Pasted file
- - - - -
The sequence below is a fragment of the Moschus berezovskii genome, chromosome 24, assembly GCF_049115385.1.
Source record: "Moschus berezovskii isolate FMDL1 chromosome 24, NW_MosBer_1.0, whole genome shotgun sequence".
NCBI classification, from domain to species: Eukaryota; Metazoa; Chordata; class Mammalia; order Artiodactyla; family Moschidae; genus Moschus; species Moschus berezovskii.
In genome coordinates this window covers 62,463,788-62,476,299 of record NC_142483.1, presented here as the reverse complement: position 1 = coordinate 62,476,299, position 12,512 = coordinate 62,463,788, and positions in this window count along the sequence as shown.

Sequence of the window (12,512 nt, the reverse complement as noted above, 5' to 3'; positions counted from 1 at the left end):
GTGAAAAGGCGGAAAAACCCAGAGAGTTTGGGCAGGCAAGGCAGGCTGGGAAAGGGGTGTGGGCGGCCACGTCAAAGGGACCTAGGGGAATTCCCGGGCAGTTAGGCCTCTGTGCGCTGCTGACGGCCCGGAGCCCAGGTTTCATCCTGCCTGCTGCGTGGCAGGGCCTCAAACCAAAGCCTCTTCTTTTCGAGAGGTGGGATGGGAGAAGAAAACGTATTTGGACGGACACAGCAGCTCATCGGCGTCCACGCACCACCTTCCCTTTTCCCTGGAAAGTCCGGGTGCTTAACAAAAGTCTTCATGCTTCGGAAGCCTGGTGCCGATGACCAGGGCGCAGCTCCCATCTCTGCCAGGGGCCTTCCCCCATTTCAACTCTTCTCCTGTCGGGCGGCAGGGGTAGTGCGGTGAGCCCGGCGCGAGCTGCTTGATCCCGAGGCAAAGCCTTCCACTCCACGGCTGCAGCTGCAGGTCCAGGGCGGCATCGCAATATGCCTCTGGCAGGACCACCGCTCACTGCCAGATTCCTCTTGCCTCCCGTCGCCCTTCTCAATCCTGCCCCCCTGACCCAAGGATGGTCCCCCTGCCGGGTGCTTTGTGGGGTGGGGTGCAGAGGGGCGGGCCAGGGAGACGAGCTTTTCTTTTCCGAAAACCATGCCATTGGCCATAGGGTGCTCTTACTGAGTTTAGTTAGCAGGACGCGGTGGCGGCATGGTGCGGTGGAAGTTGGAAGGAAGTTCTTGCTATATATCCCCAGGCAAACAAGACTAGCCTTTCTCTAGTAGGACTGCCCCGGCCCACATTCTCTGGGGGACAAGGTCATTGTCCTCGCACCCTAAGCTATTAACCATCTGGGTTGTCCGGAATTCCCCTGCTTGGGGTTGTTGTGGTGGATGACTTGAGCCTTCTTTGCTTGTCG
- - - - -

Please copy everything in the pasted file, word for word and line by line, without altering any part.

The sequence below is a fragment of the Moschus berezovskii genome, chromosome 24, assembly GCF_049115385.1.
Source record: "Moschus berezovskii isolate FMDL1 chromosome 24, NW_MosBer_1.0, whole genome shotgun sequence".
NCBI classification, from domain to species: Eukaryota; Metazoa; Chordata; class Mammalia; order Artiodactyla; family Moschidae; genus Moschus; species Moschus berezovskii.
In genome coordinates this window covers 62,463,788-62,476,299 of record NC_142483.1, presented here as the reverse complement: position 1 = coordinate 62,476,299, position 12,512 = coordinate 62,463,788, and positions in this window count along the sequence as shown.

Sequence of the window (12,512 nt, the reverse complement as noted above, 5' to 3'; positions counted from 1 at the left end):
GTGAAAAGGCGGAAAAACCCAGAGAGTTTGGGCAGGCAAGGCAGGCTGGGAAAGGGGTGTGGGCGGCCACGTCAAAGGGACCTAGGGGAATTCCCGGGCAGTTAGGCCTCTGTGCGCTGCTGACGGCCCGGAGCCCAGGTTTCATCCTGCCTGCTGCGTGGCAGGGCCTCAAACCAAAGCCTCTTCTTTTCGAGAGGTGGGATGGGAGAAGAAAACGTATTTGGACGGACACAGCAGCTCATCGGCGTCCACGCACCACCTTCCCTTTTCCCTGGAAAGTCCGGGTGCTTAACAAAAGTCTTCATGCTTCGGAAGCCTGGTGCCGATGACCAGGGCGCAGCTCCCATCTCTGCCAGGGGCCTTCCCCCATTTCAACTCTTCTCCTGTCGGGCGGCAGGGGTAGTGCGGTGAGCCCGGCGCGAGCTGCTTGATCCCGAGGCAAAGCCTTCCACTCCACGGCTGCAGCTGCAGGTCCAGGGCGGCATCGCAATATGCCTCTGGCAGGACCACCGCTCACTGCCAGATTCCTCTTGCCTCCCGTCGCCCTTCTCAATCCTGCCCCCCTGACCCAAGGATGGTCCCCCTGCCGGGTGCTTTGTGGGGTGGGGTGCAGAGGGGCGGGCCAGGGAGACGAGCTTTTCTTTTCCGAAAACCATGCCATTGGCCATAGGGTGCTCTTACTGAGTTTAGTTAGCAGGACGCGGTGGCGGCATGGTGCGGTGGAAGTTGGAAGGAAGTTCTTGCTATATATCCCCAGGCAAACAAGACTAGCCTTTCTCTAGTAGGACTGCCCCGGCCCACATTCTCTGGGGGACAAGGTCATTGTCCTCGCACCCTAAGCTATTAACCATCTGGGTTGTCCGGAATTCCCCTGCTTGGGGTTGTTGTGGTGGATGACTTGAGCCTTCTTTGCTTGTCG